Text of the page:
The Financial Action Task Force (FATFis an intergovernmental organization established to protect the integrity and stability of the international financial system. You can read more about what it does here

But for those who don't know, more than 200 jurisdictions worldwide follow the FATF's guidelines and recommendations to strengthen their anti-money laundering and counter-terrorist financing measures.

And what does that mean?

It means this: When the FATF Global Network gets together, it's a big deal because policies are put in motion that shape how countries and institutions worldwide combat financial crime.

From October 25-27, the fourth Plenary of the FATF, under the Presidency of T. Raja Kumar of Singapore, was held in Paris. Note that observer organizations, such as the International Monetary Fund, the United Nations, the World Bank, INTERPOL, and the Egmont Group of Financial Intelligence Units, were also in attendance.

Let's now dive into five outcomes you need to know.

1. FATF's Grey List: Who's On? And Who's Off?

The FATF Grey List contains jurisdictions with weaker measures in their anti-money laundering and counter-terrorist financing (AML/CTF) regimes under increased monitoring

When the FATF places a country on the grey list, it harms its economy and global reputation. On the other side of the coin, when a country is removed from the list, it's often a cause for celebration. Why? Because it means reforms that strengthen their financial systems have worked.

But what countries did FATF remove? And who did they add?

Added in October 2023:

  • Bulgaria

Removed in October 2023:

  • Albania
  • Cayman Islands
  • Jordan
  • Panama

You can read the complete October 2023 FATF Grey List here

In this post, we won't delve too much into the reaction to the updates. But two further points are noteworthy. AML Intelligence reported "shock" that EU member-state Bulgaria was added to the list. Furthermore, the same report also suggests that the UAE's push to exit the dirty money list is gathering pace and is set to be greenlit.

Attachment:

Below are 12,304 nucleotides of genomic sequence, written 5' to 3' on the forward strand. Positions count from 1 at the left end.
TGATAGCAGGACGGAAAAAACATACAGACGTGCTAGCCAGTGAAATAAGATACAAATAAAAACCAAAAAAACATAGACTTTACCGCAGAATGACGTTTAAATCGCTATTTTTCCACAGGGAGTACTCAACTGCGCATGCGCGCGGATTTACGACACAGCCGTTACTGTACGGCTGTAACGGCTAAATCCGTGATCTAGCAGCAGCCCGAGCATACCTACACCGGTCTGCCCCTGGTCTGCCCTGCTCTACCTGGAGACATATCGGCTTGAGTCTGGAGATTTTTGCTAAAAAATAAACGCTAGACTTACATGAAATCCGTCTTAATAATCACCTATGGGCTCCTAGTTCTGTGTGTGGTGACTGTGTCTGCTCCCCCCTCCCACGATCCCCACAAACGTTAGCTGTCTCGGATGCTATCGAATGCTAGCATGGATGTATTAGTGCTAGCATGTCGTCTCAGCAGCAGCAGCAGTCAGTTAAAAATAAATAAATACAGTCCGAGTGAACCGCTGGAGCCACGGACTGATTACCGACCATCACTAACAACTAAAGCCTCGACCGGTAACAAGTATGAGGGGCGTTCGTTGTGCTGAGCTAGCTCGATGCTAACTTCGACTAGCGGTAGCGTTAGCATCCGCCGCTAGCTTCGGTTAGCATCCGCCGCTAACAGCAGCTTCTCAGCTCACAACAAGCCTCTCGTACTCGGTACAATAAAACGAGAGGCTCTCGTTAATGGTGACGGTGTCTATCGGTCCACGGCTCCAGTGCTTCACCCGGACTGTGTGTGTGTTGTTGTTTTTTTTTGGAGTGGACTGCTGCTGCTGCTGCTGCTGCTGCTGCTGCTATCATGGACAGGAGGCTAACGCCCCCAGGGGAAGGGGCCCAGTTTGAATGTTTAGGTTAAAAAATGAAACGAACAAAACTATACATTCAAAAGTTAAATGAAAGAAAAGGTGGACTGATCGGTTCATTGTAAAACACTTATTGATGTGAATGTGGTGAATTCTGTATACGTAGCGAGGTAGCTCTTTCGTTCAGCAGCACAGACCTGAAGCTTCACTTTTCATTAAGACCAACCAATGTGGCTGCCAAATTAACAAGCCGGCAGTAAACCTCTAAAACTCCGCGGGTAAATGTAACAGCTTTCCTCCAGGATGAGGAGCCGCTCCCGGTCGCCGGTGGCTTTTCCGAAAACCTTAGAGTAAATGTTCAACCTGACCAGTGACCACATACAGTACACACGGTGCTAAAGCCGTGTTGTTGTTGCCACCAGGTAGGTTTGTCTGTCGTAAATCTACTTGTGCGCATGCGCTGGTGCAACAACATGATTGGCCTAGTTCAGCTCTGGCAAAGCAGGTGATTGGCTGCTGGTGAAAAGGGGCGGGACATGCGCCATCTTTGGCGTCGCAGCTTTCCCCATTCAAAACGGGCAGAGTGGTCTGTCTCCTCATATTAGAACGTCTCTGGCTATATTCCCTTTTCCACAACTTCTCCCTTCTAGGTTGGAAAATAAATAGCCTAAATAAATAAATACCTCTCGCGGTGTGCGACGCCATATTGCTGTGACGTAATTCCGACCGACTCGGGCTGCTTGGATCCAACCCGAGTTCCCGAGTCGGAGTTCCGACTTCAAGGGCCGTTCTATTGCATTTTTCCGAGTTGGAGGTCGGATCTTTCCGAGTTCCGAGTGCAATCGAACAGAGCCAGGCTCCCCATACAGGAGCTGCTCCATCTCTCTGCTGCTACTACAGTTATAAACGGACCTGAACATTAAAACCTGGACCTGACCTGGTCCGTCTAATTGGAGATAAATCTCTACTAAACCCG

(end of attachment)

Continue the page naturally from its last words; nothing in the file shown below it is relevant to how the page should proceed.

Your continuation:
2. FATF Black List: Stays the Same

FATF high-risk jurisdictions subject to a call for action is known as the blacklist. No changes were made in October 2023, with three countries appearing:

  • Democratic People's Republic of Korea (DPRK)
  • Iran
  • Myanmar

3. Crowdfunding for Terrorism Financing Review

Featuring near the top and prominently of the FATF Plenary October 2023 media release is a section stating that participants discussed the situation in the Middle East. Although not specified publically, the emphasis on terrorist financing is, in all likelihood, a response to the 2023 Hamas attack on Israel

Numerous organizations with a financial crime remit, such as FinCen in the US, are currently (at the time of writing) doubling down on the issue. On October 20, 2023, FinCen issued a terrorist financing red flags alert regarding the Hamas attack. 

But back to the FATF. Here is what they stated are the next steps:

  • On October 31, the FATF will publish a key report on Crowdfunding for Terrorism Financing
  • The FATF will also initiate efforts to assess how countries address the criminalization of terrorism financing (Recommendation 5).
  • Members agreed on revisions to the FATF Recommendation 8, to clarify measures applying to NPOs.

4. Look Out for a Series of FATF Reports in November 2023

The FATF is set to publish a wave of key reports in November 2023. Joining the Crowdfunding for Terrorism Financing report will be the following:

  • Combating the Abuse of NPOs for Terrorist Financing 
  • Illicit Financial Flows from Cyber-Enabled Fraud 
  • Misuse of Citizenship and Residency by Investment Programmes
  • Improving Asset Recovery
  • Collaboration with Asset Recovery Networks (ARINs)
  • Updated Best Practices Paper on Combating the Abuse of Non-Profit Organisations
  • Assessing Beneficial Ownership and Transparency in the Next Round of Mutual Evaluations

The FATF News page keeps an active timeline recording the release of new reports. 

5. Other Noteworthy Updates

Here is a selection of additional outcomes from the gathering in Paris:

Brazil: The FATF revealed it had discussed the joint FATF/GAFILAT (Financial Action Task Force of Latin America) mutual evaluation report of Brazil. Although the language does not appear strong - in reality, it packs a punch. AML Intelligence reported that the FATF "panned" South America's largest economy, and measures to combat the financing of terrorism require significant improvements to be effective. 

Russia: Russian FATF membership continues to be suspended.

Indonesia: The world's fourth most populous nation is the FATF's 40th member due to progress made to improve its AML/CFT regime.

Closing Thoughts

They are all the key outcomes from the fourth Plenary of the FATF, which took place from October 25-27. The fifth plenary session will take place in February 2024. keeps an up-to-date page with FATF high-risk and grey list jurisdictions. You can open and bookmark it here

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